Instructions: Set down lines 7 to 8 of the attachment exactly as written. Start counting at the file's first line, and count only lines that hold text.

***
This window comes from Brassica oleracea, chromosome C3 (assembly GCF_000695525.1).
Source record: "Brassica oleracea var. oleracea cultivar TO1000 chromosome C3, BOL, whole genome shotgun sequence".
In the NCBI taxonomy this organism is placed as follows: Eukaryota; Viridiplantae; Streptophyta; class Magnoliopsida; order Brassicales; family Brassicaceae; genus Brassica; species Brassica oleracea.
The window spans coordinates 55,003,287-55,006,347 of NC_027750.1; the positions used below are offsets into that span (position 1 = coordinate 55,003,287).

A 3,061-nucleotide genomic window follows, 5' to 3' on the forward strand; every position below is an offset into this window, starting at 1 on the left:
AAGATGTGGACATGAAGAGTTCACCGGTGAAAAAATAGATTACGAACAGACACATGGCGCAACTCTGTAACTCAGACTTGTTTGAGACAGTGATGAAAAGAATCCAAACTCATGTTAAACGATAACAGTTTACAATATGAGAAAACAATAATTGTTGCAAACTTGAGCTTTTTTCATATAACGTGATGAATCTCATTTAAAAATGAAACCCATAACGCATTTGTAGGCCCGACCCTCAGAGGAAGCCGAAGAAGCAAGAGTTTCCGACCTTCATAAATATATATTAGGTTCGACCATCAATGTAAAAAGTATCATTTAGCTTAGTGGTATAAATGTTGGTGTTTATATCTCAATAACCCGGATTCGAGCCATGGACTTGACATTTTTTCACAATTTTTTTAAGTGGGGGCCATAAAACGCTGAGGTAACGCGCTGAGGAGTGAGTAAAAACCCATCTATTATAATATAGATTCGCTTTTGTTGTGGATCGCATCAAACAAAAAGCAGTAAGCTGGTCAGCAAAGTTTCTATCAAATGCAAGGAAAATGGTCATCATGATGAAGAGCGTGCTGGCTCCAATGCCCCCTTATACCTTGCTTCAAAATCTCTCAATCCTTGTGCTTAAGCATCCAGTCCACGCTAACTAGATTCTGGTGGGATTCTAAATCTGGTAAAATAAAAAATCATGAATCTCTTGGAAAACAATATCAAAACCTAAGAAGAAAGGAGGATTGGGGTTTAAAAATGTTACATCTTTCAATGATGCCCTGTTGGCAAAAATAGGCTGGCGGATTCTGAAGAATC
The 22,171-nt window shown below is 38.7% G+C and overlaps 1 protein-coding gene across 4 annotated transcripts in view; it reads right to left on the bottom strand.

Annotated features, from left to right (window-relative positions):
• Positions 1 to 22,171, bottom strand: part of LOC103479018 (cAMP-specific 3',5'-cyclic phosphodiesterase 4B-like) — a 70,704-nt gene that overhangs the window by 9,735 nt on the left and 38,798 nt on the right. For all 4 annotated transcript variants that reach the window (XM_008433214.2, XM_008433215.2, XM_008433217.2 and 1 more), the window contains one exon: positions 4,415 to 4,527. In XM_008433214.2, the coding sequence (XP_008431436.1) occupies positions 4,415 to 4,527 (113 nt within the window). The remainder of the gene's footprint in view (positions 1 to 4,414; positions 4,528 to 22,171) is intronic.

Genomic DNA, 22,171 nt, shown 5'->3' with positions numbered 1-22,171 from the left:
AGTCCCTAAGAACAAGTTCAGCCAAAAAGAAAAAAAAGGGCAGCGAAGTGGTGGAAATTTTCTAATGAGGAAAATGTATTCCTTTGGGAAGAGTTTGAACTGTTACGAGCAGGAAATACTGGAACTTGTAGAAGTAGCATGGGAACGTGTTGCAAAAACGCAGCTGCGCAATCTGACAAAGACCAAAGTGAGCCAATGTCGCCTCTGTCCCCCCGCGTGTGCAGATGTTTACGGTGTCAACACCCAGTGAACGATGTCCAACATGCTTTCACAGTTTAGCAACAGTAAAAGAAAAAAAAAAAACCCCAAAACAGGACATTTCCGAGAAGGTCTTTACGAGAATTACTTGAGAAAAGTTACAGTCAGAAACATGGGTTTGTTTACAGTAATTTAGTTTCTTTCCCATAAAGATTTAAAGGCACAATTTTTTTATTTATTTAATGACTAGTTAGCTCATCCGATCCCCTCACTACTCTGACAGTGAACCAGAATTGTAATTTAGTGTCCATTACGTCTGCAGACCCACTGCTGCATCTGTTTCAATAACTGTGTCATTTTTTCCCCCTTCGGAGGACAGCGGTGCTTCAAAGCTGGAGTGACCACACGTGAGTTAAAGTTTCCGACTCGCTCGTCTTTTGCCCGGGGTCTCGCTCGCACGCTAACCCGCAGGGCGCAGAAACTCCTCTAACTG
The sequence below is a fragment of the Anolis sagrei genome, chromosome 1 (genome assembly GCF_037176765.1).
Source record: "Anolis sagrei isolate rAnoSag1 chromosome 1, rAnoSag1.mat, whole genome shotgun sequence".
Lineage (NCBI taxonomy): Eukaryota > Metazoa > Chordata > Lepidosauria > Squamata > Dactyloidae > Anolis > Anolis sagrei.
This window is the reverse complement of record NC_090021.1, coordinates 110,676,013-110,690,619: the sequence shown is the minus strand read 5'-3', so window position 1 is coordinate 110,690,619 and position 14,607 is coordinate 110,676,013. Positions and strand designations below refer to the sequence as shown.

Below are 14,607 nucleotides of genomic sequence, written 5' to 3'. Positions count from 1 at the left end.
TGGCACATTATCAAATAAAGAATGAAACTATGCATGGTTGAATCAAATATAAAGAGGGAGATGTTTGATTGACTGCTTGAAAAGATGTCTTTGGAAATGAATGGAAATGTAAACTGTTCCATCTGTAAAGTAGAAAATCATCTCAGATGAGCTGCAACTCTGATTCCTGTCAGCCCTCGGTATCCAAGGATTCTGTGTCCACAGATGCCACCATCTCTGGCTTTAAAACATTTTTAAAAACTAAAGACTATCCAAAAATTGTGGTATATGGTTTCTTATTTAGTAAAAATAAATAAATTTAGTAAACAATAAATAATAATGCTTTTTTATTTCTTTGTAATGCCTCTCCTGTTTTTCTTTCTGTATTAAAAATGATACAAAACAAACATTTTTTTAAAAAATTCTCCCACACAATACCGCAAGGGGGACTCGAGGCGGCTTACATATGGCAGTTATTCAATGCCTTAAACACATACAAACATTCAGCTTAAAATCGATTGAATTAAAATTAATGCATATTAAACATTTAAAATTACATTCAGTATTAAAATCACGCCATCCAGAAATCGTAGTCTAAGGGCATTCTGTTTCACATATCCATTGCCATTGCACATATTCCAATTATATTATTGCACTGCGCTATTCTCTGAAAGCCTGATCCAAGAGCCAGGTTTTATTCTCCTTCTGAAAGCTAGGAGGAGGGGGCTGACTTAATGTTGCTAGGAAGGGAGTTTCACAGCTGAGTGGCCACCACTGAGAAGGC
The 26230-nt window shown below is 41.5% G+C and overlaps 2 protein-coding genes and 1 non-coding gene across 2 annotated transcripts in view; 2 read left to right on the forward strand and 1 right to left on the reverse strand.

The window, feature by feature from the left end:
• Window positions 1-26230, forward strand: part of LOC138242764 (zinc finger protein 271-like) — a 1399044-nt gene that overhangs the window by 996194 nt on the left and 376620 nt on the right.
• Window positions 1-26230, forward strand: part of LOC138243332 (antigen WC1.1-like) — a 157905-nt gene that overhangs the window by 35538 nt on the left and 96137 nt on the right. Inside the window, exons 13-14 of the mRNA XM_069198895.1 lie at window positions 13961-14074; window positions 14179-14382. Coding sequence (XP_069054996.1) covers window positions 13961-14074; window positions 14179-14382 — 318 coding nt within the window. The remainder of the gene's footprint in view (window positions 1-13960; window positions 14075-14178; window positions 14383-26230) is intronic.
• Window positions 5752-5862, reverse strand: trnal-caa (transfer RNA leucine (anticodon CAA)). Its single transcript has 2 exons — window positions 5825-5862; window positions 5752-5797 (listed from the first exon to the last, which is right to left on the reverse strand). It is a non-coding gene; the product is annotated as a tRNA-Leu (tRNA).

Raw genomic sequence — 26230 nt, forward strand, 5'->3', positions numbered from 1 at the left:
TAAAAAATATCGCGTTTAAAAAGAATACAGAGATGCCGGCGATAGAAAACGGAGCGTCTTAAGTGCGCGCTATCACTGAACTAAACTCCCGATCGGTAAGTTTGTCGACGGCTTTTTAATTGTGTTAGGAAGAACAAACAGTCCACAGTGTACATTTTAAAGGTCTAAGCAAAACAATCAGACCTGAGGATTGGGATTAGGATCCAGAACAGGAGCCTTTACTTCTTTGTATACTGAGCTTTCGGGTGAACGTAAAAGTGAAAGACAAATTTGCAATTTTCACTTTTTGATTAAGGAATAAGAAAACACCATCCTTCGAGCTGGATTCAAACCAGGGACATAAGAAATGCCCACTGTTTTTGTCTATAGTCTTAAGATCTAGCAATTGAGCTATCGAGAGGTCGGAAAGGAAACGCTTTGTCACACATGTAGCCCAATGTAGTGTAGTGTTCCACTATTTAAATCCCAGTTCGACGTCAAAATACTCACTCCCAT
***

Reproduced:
The 22,171-nt window shown below is 38.7% G+C and overlaps 1 protein-coding gene across 4 annotated transcripts in view; it reads right to left on the bottom strand.

Annotated features, from left to right (window-relative positions):